There was total agreement that learning English is essential to their success in this country. The participants realize they need to be exposed to an English-speaking environment to increase their comfort with the language to give them access to better jobs and other opportunities. One participant responded to another's hesitating to use English by saying,

. . . we came to this country, we know that in this country we need to speak English, and it is our obligation to learn English, so, for one to take advantage of everything that is here, one must learn English, if you don't want to, well, don't say you can't."

Another said,

It is essential that we know or learn this language. . . there is much need for this. Many times people go to different public places and have to take their children so that they can translate for them because he does not know . . .

Participants were eager to take more computer classes because this knowledge would give them an opportunity to obtain better jobs in addition to benefiting their personal lives. One woman stated,

Well, for example, the computers, this is very basic. I think there is much more to learn, and another thing, for example, typing, many people are slow so how ... a more intense course, more . . . how to learn more in depth about the computer, other programs.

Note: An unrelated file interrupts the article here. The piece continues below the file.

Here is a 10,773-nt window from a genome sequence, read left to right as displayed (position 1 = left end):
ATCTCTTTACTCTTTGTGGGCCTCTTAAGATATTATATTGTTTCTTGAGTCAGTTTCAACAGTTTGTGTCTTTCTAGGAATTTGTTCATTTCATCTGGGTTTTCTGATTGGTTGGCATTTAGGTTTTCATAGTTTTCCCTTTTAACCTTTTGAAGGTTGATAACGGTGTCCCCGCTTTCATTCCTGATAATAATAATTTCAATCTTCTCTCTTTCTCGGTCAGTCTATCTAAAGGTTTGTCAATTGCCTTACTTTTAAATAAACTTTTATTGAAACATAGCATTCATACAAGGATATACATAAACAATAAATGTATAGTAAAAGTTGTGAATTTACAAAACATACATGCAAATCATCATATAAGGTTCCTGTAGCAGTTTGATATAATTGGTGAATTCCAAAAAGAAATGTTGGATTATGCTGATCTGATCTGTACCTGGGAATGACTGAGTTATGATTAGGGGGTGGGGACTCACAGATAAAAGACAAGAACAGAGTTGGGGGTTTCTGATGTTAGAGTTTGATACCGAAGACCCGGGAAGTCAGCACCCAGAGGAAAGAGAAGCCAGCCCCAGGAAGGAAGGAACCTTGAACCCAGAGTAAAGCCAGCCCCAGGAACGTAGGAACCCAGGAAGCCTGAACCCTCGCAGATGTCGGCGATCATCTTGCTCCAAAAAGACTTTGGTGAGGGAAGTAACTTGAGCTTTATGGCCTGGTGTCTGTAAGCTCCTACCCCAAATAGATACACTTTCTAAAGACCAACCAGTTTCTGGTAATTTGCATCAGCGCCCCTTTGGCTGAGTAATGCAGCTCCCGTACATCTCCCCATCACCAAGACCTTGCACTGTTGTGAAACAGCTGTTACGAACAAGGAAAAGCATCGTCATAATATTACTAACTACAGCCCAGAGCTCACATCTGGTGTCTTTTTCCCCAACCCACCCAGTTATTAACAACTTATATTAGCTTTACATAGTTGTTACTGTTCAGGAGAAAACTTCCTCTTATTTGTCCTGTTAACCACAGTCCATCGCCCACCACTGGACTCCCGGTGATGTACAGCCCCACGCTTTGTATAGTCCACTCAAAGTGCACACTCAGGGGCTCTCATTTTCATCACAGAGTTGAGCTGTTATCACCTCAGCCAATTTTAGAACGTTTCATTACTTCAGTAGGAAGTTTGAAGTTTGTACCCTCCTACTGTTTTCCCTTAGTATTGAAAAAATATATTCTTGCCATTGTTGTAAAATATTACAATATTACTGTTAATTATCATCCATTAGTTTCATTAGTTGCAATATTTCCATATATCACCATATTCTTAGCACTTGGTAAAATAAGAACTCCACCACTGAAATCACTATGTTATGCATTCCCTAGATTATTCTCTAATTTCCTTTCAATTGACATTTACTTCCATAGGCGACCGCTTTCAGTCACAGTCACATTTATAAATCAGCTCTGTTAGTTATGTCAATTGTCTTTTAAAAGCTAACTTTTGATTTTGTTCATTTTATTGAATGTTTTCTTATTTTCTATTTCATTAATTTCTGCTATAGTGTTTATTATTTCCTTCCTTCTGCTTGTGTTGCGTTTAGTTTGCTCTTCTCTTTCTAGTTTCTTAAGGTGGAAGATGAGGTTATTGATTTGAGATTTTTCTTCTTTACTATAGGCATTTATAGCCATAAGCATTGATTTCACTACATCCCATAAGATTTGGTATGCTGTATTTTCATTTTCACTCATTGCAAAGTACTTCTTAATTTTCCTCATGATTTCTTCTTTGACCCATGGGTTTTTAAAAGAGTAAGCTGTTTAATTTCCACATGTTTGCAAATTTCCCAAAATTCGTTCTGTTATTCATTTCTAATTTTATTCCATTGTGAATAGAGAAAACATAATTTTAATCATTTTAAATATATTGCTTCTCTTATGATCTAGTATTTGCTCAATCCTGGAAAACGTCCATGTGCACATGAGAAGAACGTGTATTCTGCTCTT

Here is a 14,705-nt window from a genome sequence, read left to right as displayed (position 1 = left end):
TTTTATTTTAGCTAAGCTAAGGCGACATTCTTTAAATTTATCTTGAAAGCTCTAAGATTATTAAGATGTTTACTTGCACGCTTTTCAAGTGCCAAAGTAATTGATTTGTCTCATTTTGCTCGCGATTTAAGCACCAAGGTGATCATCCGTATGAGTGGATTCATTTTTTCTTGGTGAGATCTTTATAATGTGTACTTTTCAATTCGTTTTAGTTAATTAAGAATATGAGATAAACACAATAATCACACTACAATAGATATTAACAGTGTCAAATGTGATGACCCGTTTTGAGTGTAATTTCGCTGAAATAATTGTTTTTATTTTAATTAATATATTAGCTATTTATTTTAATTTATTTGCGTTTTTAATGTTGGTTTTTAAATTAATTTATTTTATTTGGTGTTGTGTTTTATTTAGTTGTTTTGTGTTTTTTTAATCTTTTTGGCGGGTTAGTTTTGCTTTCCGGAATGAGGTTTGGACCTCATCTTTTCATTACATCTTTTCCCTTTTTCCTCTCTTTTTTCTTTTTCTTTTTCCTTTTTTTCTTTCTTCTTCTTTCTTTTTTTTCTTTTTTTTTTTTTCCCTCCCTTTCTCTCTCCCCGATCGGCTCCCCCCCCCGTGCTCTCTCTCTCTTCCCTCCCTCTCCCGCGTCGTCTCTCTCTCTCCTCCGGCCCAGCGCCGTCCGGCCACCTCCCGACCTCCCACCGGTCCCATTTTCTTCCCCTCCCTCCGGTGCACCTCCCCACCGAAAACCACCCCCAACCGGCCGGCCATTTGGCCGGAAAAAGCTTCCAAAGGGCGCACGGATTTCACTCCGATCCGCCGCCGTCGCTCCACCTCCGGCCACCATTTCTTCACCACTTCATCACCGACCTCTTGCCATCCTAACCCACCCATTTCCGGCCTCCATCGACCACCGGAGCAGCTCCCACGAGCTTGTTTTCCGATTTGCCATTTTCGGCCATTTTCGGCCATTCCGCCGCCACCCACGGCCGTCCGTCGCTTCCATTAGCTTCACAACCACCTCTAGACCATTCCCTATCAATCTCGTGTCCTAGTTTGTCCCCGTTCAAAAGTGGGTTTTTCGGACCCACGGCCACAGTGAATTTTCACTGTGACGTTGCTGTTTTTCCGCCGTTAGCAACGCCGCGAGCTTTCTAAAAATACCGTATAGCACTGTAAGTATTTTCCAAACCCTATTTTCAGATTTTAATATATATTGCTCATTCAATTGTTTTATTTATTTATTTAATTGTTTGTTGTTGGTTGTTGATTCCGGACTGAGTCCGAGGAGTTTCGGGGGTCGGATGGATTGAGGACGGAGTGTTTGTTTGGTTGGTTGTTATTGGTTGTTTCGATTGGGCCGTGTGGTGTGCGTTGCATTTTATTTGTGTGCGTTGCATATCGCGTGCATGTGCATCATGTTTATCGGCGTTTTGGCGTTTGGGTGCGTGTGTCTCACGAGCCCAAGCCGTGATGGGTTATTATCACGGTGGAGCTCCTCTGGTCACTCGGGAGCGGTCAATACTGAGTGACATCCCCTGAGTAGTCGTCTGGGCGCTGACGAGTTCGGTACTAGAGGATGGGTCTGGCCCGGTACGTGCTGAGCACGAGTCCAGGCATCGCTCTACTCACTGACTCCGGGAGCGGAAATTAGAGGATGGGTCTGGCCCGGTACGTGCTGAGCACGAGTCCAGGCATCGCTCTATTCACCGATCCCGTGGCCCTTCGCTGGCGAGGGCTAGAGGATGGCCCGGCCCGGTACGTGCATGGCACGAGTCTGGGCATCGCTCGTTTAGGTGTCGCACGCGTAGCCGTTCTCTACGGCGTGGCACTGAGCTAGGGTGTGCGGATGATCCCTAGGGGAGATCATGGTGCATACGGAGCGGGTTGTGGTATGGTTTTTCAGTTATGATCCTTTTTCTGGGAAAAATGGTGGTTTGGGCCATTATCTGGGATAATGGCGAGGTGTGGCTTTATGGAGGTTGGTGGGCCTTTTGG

Methods of Delivery

The best method of delivery of information was discussed in both focus groups. Researchers were interested in learning how best to reach the Hispanic population with useful information. The majority in each group decided that structured classes are the best way to present material. Because their schedules are rigorous and home life often busy, they preferred taking a class outside of the home. They agreed that hands-on work was the best way for them to learn and that having an instructor in the classroom was beneficial for them. When one member brought up the need to have time to practice the skills they were learning, another agreed and stated,

Yes, I think that is good . . . we asked for a book and with other classmates we were going to practice that way, to continue, but there are times that because we are alone we get stuck because we didn't know how to do it . . .

Another added,

Yes, it's better to be in a class with an instructor that is telling you because many times if you give us a book or a paper and we go home, sometimes time goes by doing other things and even thought the book is there . . ., but one is more interested when he is in class and is doing the things during class.

From the discussion, it appears that the best format for this group is classroom-based instruction with hands-on work.

The groups agreed that evening times are better for classes because of work schedules and that childcare is often an issue. However, one suggested that, although time is a barrier, if the individual is interested in the class her or she should make the time: "One makes [time]...if there is not [time], you make it." This suggests that although there are scheduling issues that need to be addressed in order to make programs available to Hispanics, it is more important to provide information that they find interesting and useful.